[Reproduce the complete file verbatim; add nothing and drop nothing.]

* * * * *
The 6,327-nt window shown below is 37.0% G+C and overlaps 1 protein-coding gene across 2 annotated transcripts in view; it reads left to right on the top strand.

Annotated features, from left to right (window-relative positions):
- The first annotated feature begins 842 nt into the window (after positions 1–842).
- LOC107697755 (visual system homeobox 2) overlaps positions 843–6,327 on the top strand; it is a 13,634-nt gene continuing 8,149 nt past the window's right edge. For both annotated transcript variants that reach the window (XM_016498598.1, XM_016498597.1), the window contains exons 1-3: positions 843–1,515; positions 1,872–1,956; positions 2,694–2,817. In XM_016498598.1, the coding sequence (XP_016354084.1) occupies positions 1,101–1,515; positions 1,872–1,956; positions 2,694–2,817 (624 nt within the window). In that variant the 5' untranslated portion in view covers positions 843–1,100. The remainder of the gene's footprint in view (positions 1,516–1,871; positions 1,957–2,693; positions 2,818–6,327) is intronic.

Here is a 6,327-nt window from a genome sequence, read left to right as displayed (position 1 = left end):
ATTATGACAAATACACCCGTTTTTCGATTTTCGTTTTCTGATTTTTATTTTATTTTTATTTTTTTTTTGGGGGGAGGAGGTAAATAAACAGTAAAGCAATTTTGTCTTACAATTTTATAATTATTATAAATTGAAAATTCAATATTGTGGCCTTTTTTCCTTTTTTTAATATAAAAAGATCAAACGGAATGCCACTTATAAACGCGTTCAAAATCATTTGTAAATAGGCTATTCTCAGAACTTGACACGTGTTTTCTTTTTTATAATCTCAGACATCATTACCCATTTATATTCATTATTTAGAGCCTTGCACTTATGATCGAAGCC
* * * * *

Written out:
The 6,327-nt window shown below is 37.0% G+C and overlaps 1 protein-coding gene across 2 annotated transcripts in view; it reads left to right on the top strand.

Annotated features, from left to right (window-relative positions):
- The first annotated feature begins 842 nt into the window (after positions 1–842).
- LOC107697755 (visual system homeobox 2) overlaps positions 843–6,327 on the top strand; it is a 13,634-nt gene continuing 8,149 nt past the window's right edge. For both annotated transcript variants that reach the window (XM_016498598.1, XM_016498597.1), the window contains exons 1-3: positions 843–1,515; positions 1,872–1,956; positions 2,694–2,817. In XM_016498598.1, the coding sequence (XP_016354084.1) occupies positions 1,101–1,515; positions 1,872–1,956; positions 2,694–2,817 (624 nt within the window). In that variant the 5' untranslated portion in view covers positions 843–1,100. The remainder of the gene's footprint in view (positions 1,516–1,871; positions 1,957–2,693; positions 2,818–6,327) is intronic.

Here is a 6,327-nt window from a genome sequence, read left to right as displayed (position 1 = left end):
ATTATGACAAATACACCCGTTTTTCGATTTTCGTTTTCTGATTTTTATTTTATTTTTATTTTTTTTTTGGGGGGAGGAGGTAAATAAACAGTAAAGCAATTTTGTCTTACAATTTTATAATTATTATAAATTGAAAATTCAATATTGTGGCCTTTTTTCCTTTTTTTAATATAAAAAGATCAAACGGAATGCCACTTATAAACGCGTTCAAAATCATTTGTAAATAGGCTATTCTCAGAACTTGACACGTGTTTTCTTTTTTATAATCTCAGACATCATTACCCATTTATATTCATTATTTAGAGCCTTGCACTTATGATCGAAGCC